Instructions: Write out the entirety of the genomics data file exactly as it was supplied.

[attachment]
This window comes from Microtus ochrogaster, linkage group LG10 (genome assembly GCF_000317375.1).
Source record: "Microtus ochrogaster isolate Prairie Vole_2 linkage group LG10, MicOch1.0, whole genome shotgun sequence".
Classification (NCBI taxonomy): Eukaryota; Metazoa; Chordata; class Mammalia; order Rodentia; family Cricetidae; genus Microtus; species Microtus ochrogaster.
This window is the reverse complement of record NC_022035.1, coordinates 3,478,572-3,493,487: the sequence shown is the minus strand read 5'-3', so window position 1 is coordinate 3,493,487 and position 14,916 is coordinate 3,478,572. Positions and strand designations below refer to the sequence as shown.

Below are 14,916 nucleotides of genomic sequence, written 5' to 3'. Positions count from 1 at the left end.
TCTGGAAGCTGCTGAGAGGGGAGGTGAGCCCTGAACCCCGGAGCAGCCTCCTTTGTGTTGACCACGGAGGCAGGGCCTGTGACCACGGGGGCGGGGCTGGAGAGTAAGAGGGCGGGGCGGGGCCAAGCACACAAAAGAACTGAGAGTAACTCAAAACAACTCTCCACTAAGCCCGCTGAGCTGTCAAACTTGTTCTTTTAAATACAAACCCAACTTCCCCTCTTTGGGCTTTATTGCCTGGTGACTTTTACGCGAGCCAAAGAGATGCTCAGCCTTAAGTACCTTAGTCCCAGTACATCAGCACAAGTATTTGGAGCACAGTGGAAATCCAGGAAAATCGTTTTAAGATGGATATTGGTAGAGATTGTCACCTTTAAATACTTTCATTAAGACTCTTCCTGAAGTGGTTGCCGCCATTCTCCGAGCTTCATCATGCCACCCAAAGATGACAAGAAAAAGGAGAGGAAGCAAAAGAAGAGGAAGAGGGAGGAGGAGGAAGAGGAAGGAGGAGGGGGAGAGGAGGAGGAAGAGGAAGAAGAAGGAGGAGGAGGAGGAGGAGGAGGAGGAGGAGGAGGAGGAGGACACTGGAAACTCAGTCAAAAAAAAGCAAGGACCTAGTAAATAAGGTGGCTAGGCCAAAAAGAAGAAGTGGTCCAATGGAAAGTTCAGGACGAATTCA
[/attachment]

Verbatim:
This window comes from Microtus ochrogaster, linkage group LG10 (genome assembly GCF_000317375.1).
Source record: "Microtus ochrogaster isolate Prairie Vole_2 linkage group LG10, MicOch1.0, whole genome shotgun sequence".
Classification (NCBI taxonomy): Eukaryota; Metazoa; Chordata; class Mammalia; order Rodentia; family Cricetidae; genus Microtus; species Microtus ochrogaster.
This window is the reverse complement of record NC_022035.1, coordinates 3,478,572-3,493,487: the sequence shown is the minus strand read 5'-3', so window position 1 is coordinate 3,493,487 and position 14,916 is coordinate 3,478,572. Positions and strand designations below refer to the sequence as shown.

Below are 14,916 nucleotides of genomic sequence, written 5' to 3'. Positions count from 1 at the left end.
TCTGGAAGCTGCTGAGAGGGGAGGTGAGCCCTGAACCCCGGAGCAGCCTCCTTTGTGTTGACCACGGAGGCAGGGCCTGTGACCACGGGGGCGGGGCTGGAGAGTAAGAGGGCGGGGCGGGGCCAAGCACACAAAAGAACTGAGAGTAACTCAAAACAACTCTCCACTAAGCCCGCTGAGCTGTCAAACTTGTTCTTTTAAATACAAACCCAACTTCCCCTCTTTGGGCTTTATTGCCTGGTGACTTTTACGCGAGCCAAAGAGATGCTCAGCCTTAAGTACCTTAGTCCCAGTACATCAGCACAAGTATTTGGAGCACAGTGGAAATCCAGGAAAATCGTTTTAAGATGGATATTGGTAGAGATTGTCACCTTTAAATACTTTCATTAAGACTCTTCCTGAAGTGGTTGCCGCCATTCTCCGAGCTTCATCATGCCACCCAAAGATGACAAGAAAAAGGAGAGGAAGCAAAAGAAGAGGAAGAGGGAGGAGGAGGAAGAGGAAGGAGGAGGGGGAGAGGAGGAGGAAGAGGAAGAAGAAGGAGGAGGAGGAGGAGGAGGAGGAGGAGGAGGAGGAGGAGGACACTGGAAACTCAGTCAAAAAAAAGCAAGGACCTAGTAAATAAGGTGGCTAGGCCAAAAAGAAGAAGTGGTCCAATGGAAAGTTCAGGACGAATTCA